Bowen estimated that during the previous six months she went through about 500 $5 tickets each day, the documents state. And, she allegedly admitted to pocketing money from beer sales.

Bowen went before a judge on Wednesday afternoon where she was allowed to remain free pending trial with a $10,000 unsecured bond.

It was less than four years ago when another Winlock resident was caught stealing lottery tickets at a local grocery store where he was a longtime trusted employee and store manager. Benjamin C. Macy was given 14 months in prison. The losses to Cedar Village IGA were said to be close to $1 million.

Bowen’s arraignment is scheduled for next Thursday.

Prosecutor: Mom allowed abusive punishment of 4-year-old

Thursday, January 23rd, 2014

By Sharyn L. Decker
Lewis County Sirens news reporter

CHEHALIS – The mother of the 4-year-old Winlock boy whose bruises and wounds led to child assault charges for her live-in boyfriend in December was arrested yesterday, just hours after the boyfriend pleaded guilty to reduced charges.

Heather L. McNurlin, 23, was charged in Lewis County Superior Court today with third-degree assault of a child, as an accomplice.

Lewis County Deputy Prosecutor Joely O’Rourke said McNurlin was present when the abuse was inflicted, and some of it was even her idea. She wasn’t charged earlier, because she was a witness for her boyfriend’s case, O’Rourke said.

The Lewis County Sheriff’s Office investigation began when the child was brought by his grandmother to the hospital emergency room to be looked at on Nov. 30. Among the boy’s various injuries were bruises on the outsides of his legs he said he got from “knife hand” spankings because he broke house rules by stealing food.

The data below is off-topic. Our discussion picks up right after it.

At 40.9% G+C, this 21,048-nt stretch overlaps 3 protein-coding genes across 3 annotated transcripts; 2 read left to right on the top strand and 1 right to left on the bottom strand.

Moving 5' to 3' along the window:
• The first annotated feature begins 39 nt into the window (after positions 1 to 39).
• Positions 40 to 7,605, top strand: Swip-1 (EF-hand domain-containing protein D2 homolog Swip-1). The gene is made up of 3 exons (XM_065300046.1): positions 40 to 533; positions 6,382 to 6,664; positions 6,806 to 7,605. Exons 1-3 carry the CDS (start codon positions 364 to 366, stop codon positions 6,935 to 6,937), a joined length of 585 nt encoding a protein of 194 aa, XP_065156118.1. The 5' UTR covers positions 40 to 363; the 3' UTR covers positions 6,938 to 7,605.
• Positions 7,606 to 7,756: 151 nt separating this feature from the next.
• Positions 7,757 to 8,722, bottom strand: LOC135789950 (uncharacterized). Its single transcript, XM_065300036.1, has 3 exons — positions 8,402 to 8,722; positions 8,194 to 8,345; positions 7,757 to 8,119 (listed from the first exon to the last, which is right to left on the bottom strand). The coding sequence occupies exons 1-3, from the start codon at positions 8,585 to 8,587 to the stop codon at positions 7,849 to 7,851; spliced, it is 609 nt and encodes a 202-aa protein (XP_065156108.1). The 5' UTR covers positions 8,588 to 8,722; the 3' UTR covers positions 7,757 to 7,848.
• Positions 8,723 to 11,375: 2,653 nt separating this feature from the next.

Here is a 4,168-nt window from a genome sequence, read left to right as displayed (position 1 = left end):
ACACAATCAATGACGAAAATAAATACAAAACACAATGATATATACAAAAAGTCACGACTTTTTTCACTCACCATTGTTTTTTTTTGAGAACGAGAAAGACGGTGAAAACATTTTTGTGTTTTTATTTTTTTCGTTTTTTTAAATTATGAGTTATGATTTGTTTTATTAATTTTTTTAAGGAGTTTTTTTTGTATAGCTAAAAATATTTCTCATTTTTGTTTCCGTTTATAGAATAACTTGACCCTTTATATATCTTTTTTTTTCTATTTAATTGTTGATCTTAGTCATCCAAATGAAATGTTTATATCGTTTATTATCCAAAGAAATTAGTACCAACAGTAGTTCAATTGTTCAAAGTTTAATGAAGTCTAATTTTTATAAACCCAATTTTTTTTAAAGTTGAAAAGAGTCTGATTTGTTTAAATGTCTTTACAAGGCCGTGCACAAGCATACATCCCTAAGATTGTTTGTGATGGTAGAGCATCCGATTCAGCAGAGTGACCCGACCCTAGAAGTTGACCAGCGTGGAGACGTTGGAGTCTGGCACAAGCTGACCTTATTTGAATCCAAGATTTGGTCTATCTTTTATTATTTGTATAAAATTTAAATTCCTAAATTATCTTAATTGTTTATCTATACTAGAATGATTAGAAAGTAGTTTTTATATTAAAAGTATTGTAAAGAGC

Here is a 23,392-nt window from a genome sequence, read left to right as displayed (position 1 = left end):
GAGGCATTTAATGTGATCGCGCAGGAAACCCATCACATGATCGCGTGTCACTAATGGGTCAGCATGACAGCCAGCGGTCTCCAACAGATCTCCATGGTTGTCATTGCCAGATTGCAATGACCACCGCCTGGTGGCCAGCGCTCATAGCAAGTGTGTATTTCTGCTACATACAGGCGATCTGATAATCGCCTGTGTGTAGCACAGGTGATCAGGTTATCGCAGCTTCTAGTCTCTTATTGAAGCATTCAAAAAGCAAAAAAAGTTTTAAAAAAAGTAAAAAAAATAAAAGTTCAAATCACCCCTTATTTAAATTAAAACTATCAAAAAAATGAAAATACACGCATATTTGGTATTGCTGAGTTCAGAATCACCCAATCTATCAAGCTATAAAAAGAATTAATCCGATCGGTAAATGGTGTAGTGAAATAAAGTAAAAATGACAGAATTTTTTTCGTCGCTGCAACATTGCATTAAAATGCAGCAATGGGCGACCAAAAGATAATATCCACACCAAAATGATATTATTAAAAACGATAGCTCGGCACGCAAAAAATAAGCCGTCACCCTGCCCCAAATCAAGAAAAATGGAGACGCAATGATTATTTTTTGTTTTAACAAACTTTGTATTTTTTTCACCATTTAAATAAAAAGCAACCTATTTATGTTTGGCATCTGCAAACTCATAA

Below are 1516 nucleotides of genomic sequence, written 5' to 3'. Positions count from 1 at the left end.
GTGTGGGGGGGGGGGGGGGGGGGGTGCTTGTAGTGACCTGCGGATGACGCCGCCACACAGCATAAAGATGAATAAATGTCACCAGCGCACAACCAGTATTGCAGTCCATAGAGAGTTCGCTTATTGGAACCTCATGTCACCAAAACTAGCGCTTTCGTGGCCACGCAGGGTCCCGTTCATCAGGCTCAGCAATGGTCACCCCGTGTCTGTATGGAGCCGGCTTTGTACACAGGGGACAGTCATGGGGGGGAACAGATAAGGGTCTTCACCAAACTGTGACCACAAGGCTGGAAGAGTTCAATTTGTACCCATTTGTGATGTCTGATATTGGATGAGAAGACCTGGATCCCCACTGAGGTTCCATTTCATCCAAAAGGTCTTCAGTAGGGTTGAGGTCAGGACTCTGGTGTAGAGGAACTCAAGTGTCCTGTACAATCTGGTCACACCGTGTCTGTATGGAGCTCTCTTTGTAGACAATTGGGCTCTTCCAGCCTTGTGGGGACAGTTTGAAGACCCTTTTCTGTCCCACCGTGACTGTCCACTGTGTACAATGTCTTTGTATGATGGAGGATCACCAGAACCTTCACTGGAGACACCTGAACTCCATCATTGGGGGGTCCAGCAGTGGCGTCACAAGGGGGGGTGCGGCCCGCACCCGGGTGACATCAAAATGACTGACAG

The mother said she and 31-year-old  Ryon T. Connery had been in a dating relationship about four months. The little boy was taken out of the home McNurlin and Connery shared and placed with his grandmother.

Charging documents in McNurlin’s case allege Connery had her permission to punish her child by ordering him, for example, to do “wall sits” for approximately five minutes, sometimes with a weighted bag over his head. In one instance when the boy took bread without permission and also wet his pants, he was taken outside and hosed off with cold water, at night, according to the allegations.

McNurlin explained to a detective her son was on a very strict diet of only fruits and vegetables, the documents state.

The couple attend marital arts classes in Longview, and when queried by a detective, the instructor – a 20-year practitioner of martial arts – said he could not hold a wall sit for more than one minute.

When the boy was brought to the hospital, he had a broken finger he said occurred when he dropped a weight on it, a scraped nose he said was from falling on his face trying to get away from a spanking and he spoke of being dunked in a dirty outdoor pool, according to charging documents.

A doctor who reviewed the case opined the child was malnourished and was the victim of starvation as well as abuse, both mentally and physically, according to the documents.

Connery was initially charged with two charges of second-degree child assault, but O’Rourke told a judge yesterday the evidence didn’t include intention on Connery’s part, so she and defense attorney David Arcuri agreed to one count of third-degree child assault.